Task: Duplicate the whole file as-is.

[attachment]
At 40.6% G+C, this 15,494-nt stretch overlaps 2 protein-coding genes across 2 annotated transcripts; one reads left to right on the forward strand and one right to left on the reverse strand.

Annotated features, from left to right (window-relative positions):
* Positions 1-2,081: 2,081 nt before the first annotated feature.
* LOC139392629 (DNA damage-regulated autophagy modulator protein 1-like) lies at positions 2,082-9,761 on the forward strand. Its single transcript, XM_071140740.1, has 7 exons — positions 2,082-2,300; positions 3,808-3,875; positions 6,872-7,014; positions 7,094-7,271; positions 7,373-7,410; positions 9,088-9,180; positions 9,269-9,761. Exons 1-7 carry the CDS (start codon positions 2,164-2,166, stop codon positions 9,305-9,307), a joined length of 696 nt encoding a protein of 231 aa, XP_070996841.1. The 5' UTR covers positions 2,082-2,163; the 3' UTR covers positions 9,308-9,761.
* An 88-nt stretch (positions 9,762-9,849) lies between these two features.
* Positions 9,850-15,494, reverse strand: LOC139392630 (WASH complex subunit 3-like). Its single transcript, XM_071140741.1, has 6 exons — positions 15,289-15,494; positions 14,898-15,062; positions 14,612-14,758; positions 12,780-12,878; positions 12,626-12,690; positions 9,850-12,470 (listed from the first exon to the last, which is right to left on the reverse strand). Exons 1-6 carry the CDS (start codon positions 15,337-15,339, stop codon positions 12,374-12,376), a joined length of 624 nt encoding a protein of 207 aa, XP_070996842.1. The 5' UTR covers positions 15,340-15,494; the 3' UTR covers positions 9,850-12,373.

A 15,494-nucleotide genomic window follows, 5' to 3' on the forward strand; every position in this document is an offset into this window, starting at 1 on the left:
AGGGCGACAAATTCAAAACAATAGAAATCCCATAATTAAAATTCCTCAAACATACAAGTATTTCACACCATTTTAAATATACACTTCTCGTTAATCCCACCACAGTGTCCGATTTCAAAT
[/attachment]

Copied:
At 40.6% G+C, this 15,494-nt stretch overlaps 2 protein-coding genes across 2 annotated transcripts; one reads left to right on the forward strand and one right to left on the reverse strand.

Annotated features, from left to right (window-relative positions):
* Positions 1-2,081: 2,081 nt before the first annotated feature.
* LOC139392629 (DNA damage-regulated autophagy modulator protein 1-like) lies at positions 2,082-9,761 on the forward strand. Its single transcript, XM_071140740.1, has 7 exons — positions 2,082-2,300; positions 3,808-3,875; positions 6,872-7,014; positions 7,094-7,271; positions 7,373-7,410; positions 9,088-9,180; positions 9,269-9,761. Exons 1-7 carry the CDS (start codon positions 2,164-2,166, stop codon positions 9,305-9,307), a joined length of 696 nt encoding a protein of 231 aa, XP_070996841.1. The 5' UTR covers positions 2,082-2,163; the 3' UTR covers positions 9,308-9,761.
* An 88-nt stretch (positions 9,762-9,849) lies between these two features.
* Positions 9,850-15,494, reverse strand: LOC139392630 (WASH complex subunit 3-like). Its single transcript, XM_071140741.1, has 6 exons — positions 15,289-15,494; positions 14,898-15,062; positions 14,612-14,758; positions 12,780-12,878; positions 12,626-12,690; positions 9,850-12,470 (listed from the first exon to the last, which is right to left on the reverse strand). Exons 1-6 carry the CDS (start codon positions 15,337-15,339, stop codon positions 12,374-12,376), a joined length of 624 nt encoding a protein of 207 aa, XP_070996842.1. The 5' UTR covers positions 15,340-15,494; the 3' UTR covers positions 9,850-12,373.

A 15,494-nucleotide genomic window follows, 5' to 3' on the forward strand; every position in this document is an offset into this window, starting at 1 on the left:
AGGGCGACAAATTCAAAACAATAGAAATCCCATAATTAAAATTCCTCAAACATACAAGTATTTCACACCATTTTAAATATACACTTCTCGTTAATCCCACCACAGTGTCCGATTTCAAAT